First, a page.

Monday, November 27, 2023

Tailored Text Messages May Help Reduce Risky Alcohol Use

Daily text messages offering encouragement and advice may help some individuals significantly reduce their alcohol consumption, reports a study published today in Addiction. Compared with individuals who received a text asking about their weekly drinking behaviors, those who received tailored text messages reported significantly fewer drinks and drinking days per week after 6 months.

Frederick Muench, Ph.D., of the Partnership to End Addiction in New York and colleagues recruited women who drank at least nine drinks per week and men who drank at least 11 drinks per week and were seeking to lower their alcohol intake. A total of 723 adults (average age of 40) were randomly assigned one of three text groups for 6 months:

  • Drink tracking: Participants received a weekly assessment sent by text that inquired about their drinking over the previous 7 days. They were also asked if they had met their week’s goal.
  • Tailored static messaging: Participants received weekly assessment texts as well as daily text messages; about half were tailored to the participant (for example, they included the individual’s name or provided advice geared toward the individual’s ability to resist cravings).
  • Tailored adaptive messaging: Participants received weekly assessment texts as well as daily tailored messages that were adjusted each week depending on the extent to which they achieved their weekly goals. Participants in this group were also provided a list of key words (for example, “heavy” and “drinking”) that they could text to receive additional text support.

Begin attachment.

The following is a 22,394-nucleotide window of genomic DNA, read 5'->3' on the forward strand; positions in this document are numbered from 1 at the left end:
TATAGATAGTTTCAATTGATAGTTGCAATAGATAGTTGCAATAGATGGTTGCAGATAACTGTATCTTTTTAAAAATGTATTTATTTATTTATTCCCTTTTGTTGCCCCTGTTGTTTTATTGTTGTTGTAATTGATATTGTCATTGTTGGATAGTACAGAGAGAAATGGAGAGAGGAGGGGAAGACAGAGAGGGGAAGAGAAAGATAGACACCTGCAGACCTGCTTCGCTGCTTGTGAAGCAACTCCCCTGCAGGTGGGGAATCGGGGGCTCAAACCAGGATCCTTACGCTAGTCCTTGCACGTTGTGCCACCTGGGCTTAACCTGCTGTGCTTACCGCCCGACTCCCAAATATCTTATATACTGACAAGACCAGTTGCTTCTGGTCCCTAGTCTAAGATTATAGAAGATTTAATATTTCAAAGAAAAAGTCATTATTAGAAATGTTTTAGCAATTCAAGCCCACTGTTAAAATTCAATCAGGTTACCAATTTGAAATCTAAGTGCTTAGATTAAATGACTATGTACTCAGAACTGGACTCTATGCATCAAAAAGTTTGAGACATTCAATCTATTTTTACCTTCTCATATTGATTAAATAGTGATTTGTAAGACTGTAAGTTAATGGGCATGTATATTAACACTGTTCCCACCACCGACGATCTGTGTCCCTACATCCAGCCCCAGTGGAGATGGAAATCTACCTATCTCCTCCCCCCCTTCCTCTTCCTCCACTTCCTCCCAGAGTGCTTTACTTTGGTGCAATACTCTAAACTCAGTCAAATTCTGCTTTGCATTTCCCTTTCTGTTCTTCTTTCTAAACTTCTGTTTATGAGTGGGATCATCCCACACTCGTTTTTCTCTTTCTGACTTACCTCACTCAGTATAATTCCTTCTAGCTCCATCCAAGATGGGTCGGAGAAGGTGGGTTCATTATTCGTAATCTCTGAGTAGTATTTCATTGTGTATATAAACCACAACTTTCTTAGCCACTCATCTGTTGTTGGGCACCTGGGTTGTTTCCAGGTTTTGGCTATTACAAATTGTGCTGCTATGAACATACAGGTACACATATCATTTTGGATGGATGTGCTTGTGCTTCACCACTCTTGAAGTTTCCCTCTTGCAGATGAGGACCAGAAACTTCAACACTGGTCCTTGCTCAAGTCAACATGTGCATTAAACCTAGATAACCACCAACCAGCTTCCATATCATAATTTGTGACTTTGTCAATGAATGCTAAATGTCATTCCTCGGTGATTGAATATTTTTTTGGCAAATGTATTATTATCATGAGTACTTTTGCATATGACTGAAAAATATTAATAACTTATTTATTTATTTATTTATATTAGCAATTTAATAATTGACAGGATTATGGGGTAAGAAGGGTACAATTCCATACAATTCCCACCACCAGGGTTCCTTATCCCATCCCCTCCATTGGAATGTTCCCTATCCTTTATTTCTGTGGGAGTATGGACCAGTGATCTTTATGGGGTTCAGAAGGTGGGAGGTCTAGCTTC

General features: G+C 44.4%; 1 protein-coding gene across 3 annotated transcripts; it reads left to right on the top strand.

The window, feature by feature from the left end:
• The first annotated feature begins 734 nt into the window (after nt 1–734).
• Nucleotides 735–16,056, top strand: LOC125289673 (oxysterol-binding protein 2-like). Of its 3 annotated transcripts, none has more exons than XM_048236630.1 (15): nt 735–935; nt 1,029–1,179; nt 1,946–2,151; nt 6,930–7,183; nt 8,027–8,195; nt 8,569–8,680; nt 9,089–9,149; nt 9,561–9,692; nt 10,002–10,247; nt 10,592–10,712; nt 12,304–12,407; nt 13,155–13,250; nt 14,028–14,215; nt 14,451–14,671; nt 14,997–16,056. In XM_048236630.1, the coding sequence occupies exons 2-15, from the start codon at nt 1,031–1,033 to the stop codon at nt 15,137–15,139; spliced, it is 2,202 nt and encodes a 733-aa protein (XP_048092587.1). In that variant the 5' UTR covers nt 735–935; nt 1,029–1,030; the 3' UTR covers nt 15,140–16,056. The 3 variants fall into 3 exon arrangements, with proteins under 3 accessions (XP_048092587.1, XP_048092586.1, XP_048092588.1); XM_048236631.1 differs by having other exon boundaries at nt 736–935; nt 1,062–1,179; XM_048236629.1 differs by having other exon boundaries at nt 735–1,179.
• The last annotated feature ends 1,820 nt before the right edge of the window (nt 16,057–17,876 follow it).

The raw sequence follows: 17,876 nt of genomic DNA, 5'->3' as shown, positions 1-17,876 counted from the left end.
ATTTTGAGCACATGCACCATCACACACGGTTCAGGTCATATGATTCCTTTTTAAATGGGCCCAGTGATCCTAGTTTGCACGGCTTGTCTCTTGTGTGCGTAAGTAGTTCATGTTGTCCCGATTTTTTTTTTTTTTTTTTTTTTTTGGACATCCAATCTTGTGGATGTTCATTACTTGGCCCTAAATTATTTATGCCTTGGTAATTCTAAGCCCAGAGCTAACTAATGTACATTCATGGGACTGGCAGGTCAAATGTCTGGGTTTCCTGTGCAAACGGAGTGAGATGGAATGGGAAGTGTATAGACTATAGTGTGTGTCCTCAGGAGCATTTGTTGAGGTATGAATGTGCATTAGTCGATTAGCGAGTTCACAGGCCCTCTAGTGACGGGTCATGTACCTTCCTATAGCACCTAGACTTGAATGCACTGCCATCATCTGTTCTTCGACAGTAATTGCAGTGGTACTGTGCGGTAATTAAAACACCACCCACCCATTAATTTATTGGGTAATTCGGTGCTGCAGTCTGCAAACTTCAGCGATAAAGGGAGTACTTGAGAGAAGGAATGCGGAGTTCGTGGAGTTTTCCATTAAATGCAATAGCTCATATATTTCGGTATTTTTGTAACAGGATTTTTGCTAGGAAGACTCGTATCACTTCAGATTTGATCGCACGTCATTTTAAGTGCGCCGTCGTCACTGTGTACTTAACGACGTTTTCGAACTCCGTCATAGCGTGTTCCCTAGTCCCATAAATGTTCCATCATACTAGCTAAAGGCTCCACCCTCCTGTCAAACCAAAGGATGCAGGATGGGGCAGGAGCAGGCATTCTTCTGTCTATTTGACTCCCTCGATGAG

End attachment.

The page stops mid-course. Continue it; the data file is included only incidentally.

The researchers assessed multiple drinking variables, including the total number of weekly drinks, drinking days per week, drinks per drinking day, and heavy drinking days (four or more drinks) per month at 1, 3, 6, and 12 months.

After 6 months, participants receiving adaptive messaging showed significantly greater reductions in most drinking behaviors compared with the drink tracking group; however, there was no difference between those who did and did not receive tailored messages with regard to heavy drinking days per month.

Overall, participants receiving adaptive messaging reduced their total weekly drinks from 28.7 to 12.5, drinks per drinking day from 5.3 to 3.1, and drinking days per week from 5.5 to 3.8.

Participants in the adaptive messaging and static messaging groups demonstrated similar improvements at six months, outside of a slightly greater decrease in drinks per drinking day for those in the adaptive messaging group.

“Overall, [the] results highlight the opportunity to significantly reduce risky drinking with long-term automated messaging interventions that are scalable” and require little effort from those motivated to reduce alcohol use, Muench and colleagues concluded.

To read more about this topic, see the Psychiatric News article “Can Ketamine Curb Excess Drinking?

(Image: Getty Images/iStock/Delmaine Donson)

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